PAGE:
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HomeWorldIn photos: kyiv's centuries-old cathedral and monastery on UN danger list

In photos: kyiv’s centuries-old cathedral and monastery on UN danger list

In photos: kyiv’s centuries-old cathedral and monastery on UN danger list

Saint Sophia Cathedral at sunrise in kyiv on February 15, 2022 (Ethan Swope/Bloomberg News)

The United Nations has named historic sites in the Ukrainian cities of Kiev and Lviv as World Heritage sites classified as “in danger” due to Russia’s war in Ukraine, hoping to get help to protect the monuments.

Ukraine’s capital Kiev has suffered multiple Russian missile attacks during the war, prompting the UNESCO World Heritage Committee to highlight the threat of destruction of the historic St. Sophia Cathedral and the Kiev-Pechersk Lavra, as well. known as the Monastery of the Caves. Along with the kyiv sites, the U.N. cultural agency added the medieval center of the western city of Lviv to its list of dangers.

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“Faced with the risk of direct attack, these sites are also vulnerable to the shock waves caused by the bombing of the two cities,” the UNESCO World Heritage Committee said in its statement on Friday.

The Saint Sophia Cathedral in kyiv dates back to the 11th century and was designed to rival Hagia Sophia, today one of the most prized ancient buildings in Istanbul.

Ukraine says the cathedral is one of the few buildings surviving from that era. Monastic buildings built in the 17th and 18th centuries surround the gold-domed cathedral, which houses mosaics and frescoes that are almost 1,000 years old.

The cathedral “is one of the main monuments representing the architectural and monumental art of the early 11th century”, with the largest preserved collection of mosaics and frescoes from that period, according to UNESCO.

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He said placing these sites on the “World Heritage in Danger” list should remind UN member states of their responsibility to contribute to their protection and open the door to more financial aid and emergency protection measures.

The agency’s hazard list, with more than 56 locations, aims to mobilize international support for conservation efforts but has no enforcement mechanism.

Also in Ukraine’s capital, Kiev-Pechersk Lavra is a sprawling complex that was built between the 11th and 19th centuries and includes underground churches, some linked by a network of caves stretching nearly 2,000 feet.

The site, a center of Orthodox Christianity, has special significance for Ukrainian and Russian Orthodox Christians.

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The monastery has faced raids as the Kremlin’s war in Ukraine prompted a clampdown on the Ukrainian Orthodox Church, which has historical ties to Moscow.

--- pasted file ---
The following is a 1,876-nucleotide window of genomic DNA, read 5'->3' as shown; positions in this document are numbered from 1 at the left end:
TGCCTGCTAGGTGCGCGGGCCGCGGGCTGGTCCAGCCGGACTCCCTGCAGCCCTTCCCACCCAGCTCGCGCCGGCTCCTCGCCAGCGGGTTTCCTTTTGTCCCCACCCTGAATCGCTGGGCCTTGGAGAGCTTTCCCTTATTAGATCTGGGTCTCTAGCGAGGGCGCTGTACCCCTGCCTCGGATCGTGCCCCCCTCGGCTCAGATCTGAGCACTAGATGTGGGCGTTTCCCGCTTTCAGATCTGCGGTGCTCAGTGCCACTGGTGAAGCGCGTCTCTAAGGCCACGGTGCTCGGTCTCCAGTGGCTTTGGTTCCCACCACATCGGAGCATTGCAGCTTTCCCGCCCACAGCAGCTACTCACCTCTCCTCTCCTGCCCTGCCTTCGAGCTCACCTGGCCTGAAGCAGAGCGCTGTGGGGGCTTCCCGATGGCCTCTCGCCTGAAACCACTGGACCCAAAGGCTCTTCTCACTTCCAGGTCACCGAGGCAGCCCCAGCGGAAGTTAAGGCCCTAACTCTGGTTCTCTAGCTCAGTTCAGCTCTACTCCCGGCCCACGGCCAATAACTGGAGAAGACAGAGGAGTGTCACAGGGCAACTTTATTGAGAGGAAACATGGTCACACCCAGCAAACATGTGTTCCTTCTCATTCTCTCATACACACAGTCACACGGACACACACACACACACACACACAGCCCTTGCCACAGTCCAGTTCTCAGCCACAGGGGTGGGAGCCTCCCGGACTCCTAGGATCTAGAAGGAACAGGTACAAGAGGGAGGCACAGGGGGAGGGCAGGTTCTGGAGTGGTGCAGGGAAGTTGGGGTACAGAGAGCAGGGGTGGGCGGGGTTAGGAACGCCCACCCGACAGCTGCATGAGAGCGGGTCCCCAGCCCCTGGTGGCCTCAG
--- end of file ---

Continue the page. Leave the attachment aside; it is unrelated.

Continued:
With relics of saints buried in its catacombs, the monastery has been for centuries “one of the most important Christian pilgrimage centers in the world,” according to UNESCO.

The site has been on the World Heritage List since 1990, but is now classified as “in danger” as the United Nations seeks to track the devastation inflicted on Ukraine’s historic sites. UNESCO said in a report Friday that it has verified damage at nearly 290 sites during the war, including museums and libraries.

In the center of Lviv, Ukraine, The third site added to the UNESCO list last week, a 5th-century castle dominates streets and squares built between the 13th and 17th centuries.

The city was a religious, commercial and cultural center in that period, and the site features a mosque and a synagogue, along with buildings associated with the Orthodox, Armenian and Catholic churches.

“Its medieval urban topography has been preserved intact,” says UNESCO.

In wartime Ukraine, Lviv, which is close to the Polish border and further from the front lines, has been spared some of the most intense fighting taking place in eastern and southern Ukraine.

The city has served as a transit center and refuge for Ukrainians fleeing shelling to the relative safety of Lviv or to cross into neighboring countries.

UNESCO’s latest designations follow this year’s decision to name the historic center of the southern Ukrainian port city of Odessa as a World Heritage site that is “in danger,” after an accelerated process by of the UN agency.

UNESCO adds Ukraine’s “Pearl of the Black Sea” to World Heritage list

The history of Odessa, nicknamed the “Pearl of the Black Sea” of Ukraine, dates back to when it was the crown jewel of Imperial Russia. The city has faced Russian attacks during this conflict, and its more than a century-old Museum of Fine Arts was damaged last summer, The Washington Post reported.

While preparing for a possible Russian attack, Ukrainian forces and volunteers rushed at the start of the war to protect Odessa buildings, including the iconic opera and ballet theater, with sandbags and barricades.

Last year, Ukrainian authorities tore down a statue of Russian Empress Catherine the Great in the city as part of efforts to remove emblems of historical Russian influence in Ukraine, The Post reported.

Rick Noack contributed to this report.



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